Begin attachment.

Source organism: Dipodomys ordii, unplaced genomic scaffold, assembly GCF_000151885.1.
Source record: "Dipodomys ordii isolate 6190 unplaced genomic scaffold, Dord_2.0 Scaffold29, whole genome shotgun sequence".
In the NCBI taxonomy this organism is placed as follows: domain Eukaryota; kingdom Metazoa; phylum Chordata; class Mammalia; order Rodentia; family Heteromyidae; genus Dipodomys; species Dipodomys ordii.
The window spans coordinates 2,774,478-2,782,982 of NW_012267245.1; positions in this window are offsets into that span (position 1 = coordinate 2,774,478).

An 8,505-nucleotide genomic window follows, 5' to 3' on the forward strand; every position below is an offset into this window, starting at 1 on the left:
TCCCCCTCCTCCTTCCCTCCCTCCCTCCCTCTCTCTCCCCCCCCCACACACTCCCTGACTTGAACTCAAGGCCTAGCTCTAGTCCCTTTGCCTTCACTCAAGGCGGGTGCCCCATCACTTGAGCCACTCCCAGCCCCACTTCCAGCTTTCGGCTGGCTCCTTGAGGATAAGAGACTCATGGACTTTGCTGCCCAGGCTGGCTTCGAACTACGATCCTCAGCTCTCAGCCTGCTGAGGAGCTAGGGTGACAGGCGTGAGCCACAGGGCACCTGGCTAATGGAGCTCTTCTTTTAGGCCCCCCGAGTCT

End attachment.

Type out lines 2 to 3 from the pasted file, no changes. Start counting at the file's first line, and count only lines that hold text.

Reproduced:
Source record: "Dipodomys ordii isolate 6190 unplaced genomic scaffold, Dord_2.0 Scaffold29, whole genome shotgun sequence".
In the NCBI taxonomy this organism is placed as follows: domain Eukaryota; kingdom Metazoa; phylum Chordata; class Mammalia; order Rodentia; family Heteromyidae; genus Dipodomys; species Dipodomys ordii.